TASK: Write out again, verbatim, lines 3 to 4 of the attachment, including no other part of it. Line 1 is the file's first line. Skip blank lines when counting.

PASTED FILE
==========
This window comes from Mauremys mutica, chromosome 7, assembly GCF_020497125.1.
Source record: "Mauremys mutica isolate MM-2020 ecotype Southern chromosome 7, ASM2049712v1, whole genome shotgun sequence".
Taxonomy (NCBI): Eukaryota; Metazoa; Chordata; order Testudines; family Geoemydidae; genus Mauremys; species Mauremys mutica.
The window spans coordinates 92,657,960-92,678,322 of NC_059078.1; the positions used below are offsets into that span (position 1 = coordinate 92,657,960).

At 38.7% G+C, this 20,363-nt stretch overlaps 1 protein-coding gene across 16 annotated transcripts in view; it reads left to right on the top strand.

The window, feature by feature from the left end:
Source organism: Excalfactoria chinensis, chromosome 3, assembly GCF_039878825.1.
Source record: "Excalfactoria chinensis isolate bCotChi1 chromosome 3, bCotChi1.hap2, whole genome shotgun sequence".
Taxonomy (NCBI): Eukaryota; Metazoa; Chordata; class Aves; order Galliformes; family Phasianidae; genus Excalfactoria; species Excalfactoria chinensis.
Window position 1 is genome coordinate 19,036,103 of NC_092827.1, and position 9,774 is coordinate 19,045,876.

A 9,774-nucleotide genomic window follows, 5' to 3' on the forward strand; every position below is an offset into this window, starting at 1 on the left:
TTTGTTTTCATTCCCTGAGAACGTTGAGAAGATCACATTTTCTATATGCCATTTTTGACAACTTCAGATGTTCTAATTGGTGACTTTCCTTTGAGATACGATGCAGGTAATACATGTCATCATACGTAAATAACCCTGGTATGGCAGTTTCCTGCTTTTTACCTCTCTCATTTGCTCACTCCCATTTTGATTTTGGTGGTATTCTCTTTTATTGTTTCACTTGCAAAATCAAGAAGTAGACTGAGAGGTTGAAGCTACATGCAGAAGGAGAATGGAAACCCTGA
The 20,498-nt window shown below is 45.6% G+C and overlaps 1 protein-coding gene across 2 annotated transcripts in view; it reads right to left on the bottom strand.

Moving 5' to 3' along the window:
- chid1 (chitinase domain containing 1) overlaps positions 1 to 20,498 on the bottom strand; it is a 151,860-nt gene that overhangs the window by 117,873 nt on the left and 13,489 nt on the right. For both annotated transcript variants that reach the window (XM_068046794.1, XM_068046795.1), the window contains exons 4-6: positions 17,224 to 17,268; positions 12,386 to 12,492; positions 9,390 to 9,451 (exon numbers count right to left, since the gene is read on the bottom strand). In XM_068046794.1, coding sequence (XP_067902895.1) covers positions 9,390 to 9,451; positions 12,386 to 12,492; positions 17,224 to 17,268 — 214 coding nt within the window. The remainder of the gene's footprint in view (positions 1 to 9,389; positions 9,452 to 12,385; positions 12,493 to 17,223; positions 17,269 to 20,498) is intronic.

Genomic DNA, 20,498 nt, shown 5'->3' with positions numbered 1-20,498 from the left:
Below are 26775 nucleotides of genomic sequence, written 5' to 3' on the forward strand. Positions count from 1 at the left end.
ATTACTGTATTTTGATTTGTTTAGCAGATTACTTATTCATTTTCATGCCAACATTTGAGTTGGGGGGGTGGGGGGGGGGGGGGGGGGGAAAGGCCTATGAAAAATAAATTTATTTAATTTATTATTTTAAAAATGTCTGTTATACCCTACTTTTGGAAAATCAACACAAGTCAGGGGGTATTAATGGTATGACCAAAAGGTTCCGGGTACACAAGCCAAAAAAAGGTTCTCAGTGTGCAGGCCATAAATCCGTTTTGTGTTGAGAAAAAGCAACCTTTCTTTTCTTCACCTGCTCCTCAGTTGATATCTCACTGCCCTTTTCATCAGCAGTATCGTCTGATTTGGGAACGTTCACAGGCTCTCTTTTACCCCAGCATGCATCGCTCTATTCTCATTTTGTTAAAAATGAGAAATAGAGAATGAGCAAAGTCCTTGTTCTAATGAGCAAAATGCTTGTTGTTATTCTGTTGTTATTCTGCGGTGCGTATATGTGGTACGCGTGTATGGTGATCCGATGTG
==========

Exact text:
Taxonomy (NCBI): Eukaryota; Metazoa; Chordata; order Testudines; family Geoemydidae; genus Mauremys; species Mauremys mutica.
The window spans coordinates 92,657,960-92,678,322 of NC_059078.1; the positions used below are offsets into that span (position 1 = coordinate 92,657,960).